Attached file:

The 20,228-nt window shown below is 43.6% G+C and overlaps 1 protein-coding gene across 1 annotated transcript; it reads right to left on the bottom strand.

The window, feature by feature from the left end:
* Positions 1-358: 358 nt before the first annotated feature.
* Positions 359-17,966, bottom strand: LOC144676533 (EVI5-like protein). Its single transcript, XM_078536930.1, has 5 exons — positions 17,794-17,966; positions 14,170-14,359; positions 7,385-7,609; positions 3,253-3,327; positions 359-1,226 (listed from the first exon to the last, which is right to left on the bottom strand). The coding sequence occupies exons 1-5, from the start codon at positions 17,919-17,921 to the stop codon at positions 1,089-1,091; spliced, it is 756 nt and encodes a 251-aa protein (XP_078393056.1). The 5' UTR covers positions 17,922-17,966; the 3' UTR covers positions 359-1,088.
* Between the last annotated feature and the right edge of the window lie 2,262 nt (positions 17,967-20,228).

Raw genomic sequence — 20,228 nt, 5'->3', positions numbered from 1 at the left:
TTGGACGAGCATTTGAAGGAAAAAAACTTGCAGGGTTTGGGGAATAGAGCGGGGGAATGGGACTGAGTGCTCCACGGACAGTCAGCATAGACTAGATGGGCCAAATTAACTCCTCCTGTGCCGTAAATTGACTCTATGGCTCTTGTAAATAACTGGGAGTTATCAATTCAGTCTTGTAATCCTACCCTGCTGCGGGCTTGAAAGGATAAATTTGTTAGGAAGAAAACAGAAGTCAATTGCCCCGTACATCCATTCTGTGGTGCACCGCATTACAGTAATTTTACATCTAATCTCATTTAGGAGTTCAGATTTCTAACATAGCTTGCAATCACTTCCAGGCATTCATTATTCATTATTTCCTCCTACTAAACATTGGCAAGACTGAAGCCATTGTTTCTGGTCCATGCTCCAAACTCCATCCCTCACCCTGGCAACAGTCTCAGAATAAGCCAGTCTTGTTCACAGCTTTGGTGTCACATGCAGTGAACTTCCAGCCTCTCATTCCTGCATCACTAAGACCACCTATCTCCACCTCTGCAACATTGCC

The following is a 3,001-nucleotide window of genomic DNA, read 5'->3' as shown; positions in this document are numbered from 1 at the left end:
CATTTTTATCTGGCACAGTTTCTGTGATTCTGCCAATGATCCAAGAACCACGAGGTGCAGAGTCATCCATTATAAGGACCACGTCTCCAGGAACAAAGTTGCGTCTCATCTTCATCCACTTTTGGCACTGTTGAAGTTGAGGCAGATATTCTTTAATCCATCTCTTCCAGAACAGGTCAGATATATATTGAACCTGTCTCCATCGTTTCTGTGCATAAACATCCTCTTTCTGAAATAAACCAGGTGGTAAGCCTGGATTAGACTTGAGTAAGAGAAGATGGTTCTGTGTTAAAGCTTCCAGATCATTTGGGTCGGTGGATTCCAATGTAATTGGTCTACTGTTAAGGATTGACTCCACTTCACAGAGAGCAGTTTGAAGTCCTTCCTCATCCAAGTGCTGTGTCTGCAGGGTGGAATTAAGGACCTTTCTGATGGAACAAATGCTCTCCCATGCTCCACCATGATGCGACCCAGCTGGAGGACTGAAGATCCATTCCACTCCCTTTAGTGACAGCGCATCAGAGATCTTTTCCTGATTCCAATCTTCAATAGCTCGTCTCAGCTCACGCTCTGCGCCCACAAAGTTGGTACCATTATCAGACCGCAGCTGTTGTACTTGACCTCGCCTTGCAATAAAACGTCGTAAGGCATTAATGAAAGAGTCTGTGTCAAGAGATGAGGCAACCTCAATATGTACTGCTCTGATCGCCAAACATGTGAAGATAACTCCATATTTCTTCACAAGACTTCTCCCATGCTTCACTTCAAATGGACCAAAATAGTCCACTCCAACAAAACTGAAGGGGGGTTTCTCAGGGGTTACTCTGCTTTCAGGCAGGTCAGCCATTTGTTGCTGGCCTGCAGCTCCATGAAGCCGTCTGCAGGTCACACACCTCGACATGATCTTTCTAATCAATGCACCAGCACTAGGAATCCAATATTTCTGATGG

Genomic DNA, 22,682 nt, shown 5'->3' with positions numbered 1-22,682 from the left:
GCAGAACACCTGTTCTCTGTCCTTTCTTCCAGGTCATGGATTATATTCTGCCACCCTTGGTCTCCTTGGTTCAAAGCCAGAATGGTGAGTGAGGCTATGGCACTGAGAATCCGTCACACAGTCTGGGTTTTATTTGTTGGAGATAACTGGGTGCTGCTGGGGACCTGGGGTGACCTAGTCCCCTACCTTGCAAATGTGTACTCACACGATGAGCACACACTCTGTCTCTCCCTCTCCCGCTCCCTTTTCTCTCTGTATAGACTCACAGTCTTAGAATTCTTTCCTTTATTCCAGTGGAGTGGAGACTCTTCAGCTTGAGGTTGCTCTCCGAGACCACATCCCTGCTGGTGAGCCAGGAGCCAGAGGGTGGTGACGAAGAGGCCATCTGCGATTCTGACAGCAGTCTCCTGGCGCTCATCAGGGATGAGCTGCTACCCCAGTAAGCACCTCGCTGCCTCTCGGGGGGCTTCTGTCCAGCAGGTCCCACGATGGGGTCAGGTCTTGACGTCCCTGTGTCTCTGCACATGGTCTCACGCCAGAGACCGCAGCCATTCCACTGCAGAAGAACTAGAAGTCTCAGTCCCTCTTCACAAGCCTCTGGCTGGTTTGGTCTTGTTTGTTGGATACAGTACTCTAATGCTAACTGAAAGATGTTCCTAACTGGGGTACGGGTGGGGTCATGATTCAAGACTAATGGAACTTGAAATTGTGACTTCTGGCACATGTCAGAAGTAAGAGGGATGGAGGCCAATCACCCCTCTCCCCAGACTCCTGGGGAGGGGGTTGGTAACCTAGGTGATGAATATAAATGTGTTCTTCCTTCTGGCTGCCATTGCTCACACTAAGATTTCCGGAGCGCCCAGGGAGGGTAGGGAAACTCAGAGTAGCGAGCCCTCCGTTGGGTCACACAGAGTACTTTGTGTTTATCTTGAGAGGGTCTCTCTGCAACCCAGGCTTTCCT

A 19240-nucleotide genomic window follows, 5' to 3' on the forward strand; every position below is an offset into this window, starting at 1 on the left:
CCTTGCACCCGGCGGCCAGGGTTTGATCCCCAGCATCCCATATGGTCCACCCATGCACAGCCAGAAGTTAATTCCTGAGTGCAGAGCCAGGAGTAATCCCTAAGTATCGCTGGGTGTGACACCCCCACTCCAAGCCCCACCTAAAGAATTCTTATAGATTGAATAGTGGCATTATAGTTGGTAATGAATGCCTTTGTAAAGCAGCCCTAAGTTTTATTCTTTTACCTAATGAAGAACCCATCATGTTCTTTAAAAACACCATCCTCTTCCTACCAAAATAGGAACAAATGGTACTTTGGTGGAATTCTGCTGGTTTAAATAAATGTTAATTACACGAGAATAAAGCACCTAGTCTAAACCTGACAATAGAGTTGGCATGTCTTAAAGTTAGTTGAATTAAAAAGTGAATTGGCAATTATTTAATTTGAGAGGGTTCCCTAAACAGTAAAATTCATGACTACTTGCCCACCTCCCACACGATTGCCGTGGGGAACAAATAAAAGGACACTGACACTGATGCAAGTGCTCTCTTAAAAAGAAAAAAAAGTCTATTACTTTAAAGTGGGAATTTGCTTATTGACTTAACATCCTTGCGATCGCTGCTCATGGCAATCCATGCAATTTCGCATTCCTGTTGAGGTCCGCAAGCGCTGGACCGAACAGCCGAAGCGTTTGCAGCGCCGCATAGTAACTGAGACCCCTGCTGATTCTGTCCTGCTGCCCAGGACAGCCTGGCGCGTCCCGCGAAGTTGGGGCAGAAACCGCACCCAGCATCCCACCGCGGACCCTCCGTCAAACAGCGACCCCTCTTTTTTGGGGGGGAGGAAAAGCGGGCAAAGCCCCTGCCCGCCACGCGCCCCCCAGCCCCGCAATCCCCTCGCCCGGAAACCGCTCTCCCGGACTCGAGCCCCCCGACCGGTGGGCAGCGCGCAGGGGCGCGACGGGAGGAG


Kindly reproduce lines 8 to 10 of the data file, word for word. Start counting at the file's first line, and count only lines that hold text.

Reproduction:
The following is a 3,001-nucleotide window of genomic DNA, read 5'->3' as shown; positions in this document are numbered from 1 at the left end:
CATTTTTATCTGGCACAGTTTCTGTGATTCTGCCAATGATCCAAGAACCACGAGGTGCAGAGTCATCCATTATAAGGACCACGTCTCCAGGAACAAAGTTGCGTCTCATCTTCATCCACTTTTGGCACTGTTGAAGTTGAGGCAGATATTCTTTAATCCATCTCTTCCAGAACAGGTCAGATATATATTGAACCTGTCTCCATCGTTTCTGTGCATAAACATCCTCTTTCTGAAATAAACCAGGTGGTAAGCCTGGATTAGACTTGAGTAAGAGAAGATGGTTCTGTGTTAAAGCTTCCAGATCATTTGGGTCGGTGGATTCCAATGTAATTGGTCTACTGTTAAGGATTGACTCCACTTCACAGAGAGCAGTTTGAAGTCCTTCCTCATCCAAGTGCTGTGTCTGCAGGGTGGAATTAAGGACCTTTCTGATGGAACAAATGCTCTCCCATGCTCCACCATGATGCGACCCAGCTGGAGGACTGAAGATCCATTCCACTCCCTTTAGTGACAGCGCATCAGAGATCTTTTCCTGATTCCAATCTTCAATAGCTCGTCTCAGCTCACGCTCTGCGCCCACAAAGTTGGTACCATTATCAGACCGCAGCTGTTGTACTTGACCTCGCCTTGCAATAAAACGTCGTAAGGCATTAATGAAAGAGTCTGTGTCAAGAGATGAGGCAACCTCAATATGTACTGCTCTGATCGCCAAACATGTGAAGATAACTCCATATTTCTTCACAAGACTTCTCCCATGCTTCACTTCAAATGGACCAAAATAGTCCACTCCAACAAAACTGAAGGGGGGTTTCTCAGGGGTTACTCTGCTTTCAGGCAGGTCAGCCATTTGTTGCTGGCCTGCAGCTCCATGAAGCCGTCTGCAGGTCACACACCTCGACATGATCTTTCTAATCAATGCACCAGCACTAGGAATCCAATATTTCTGATGG

Genomic DNA, 22,682 nt, shown 5'->3' with positions numbered 1-22,682 from the left: